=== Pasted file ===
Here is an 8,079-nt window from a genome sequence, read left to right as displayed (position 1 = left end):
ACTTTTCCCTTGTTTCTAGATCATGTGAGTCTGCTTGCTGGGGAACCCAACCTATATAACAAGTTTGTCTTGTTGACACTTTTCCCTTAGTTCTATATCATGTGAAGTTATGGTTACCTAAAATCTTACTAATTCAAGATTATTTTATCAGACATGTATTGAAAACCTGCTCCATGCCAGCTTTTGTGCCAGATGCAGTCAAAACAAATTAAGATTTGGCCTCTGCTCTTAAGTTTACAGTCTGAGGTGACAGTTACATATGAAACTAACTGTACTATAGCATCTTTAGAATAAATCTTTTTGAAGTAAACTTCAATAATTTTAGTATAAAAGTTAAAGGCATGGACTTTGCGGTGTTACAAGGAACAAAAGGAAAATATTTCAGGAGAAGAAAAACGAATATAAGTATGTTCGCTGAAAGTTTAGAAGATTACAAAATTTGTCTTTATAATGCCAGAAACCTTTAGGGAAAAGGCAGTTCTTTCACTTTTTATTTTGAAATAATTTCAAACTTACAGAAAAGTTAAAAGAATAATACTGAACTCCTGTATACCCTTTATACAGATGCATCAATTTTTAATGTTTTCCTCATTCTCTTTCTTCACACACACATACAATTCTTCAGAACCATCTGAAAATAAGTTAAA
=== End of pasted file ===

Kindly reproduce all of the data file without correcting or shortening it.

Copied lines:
Here is an 8,079-nt window from a genome sequence, read left to right as displayed (position 1 = left end):
ACTTTTCCCTTGTTTCTAGATCATGTGAGTCTGCTTGCTGGGGAACCCAACCTATATAACAAGTTTGTCTTGTTGACACTTTTCCCTTAGTTCTATATCATGTGAAGTTATGGTTACCTAAAATCTTACTAATTCAAGATTATTTTATCAGACATGTATTGAAAACCTGCTCCATGCCAGCTTTTGTGCCAGATGCAGTCAAAACAAATTAAGATTTGGCCTCTGCTCTTAAGTTTACAGTCTGAGGTGACAGTTACATATGAAACTAACTGTACTATAGCATCTTTAGAATAAATCTTTTTGAAGTAAACTTCAATAATTTTAGTATAAAAGTTAAAGGCATGGACTTTGCGGTGTTACAAGGAACAAAAGGAAAATATTTCAGGAGAAGAAAAACGAATATAAGTATGTTCGCTGAAAGTTTAGAAGATTACAAAATTTGTCTTTATAATGCCAGAAACCTTTAGGGAAAAGGCAGTTCTTTCACTTTTTATTTTGAAATAATTTCAAACTTACAGAAAAGTTAAAAGAATAATACTGAACTCCTGTATACCCTTTATACAGATGCATCAATTTTTAATGTTTTCCTCATTCTCTTTCTTCACACACACATACAATTCTTCAGAACCATCTGAAAATAAGTTAAA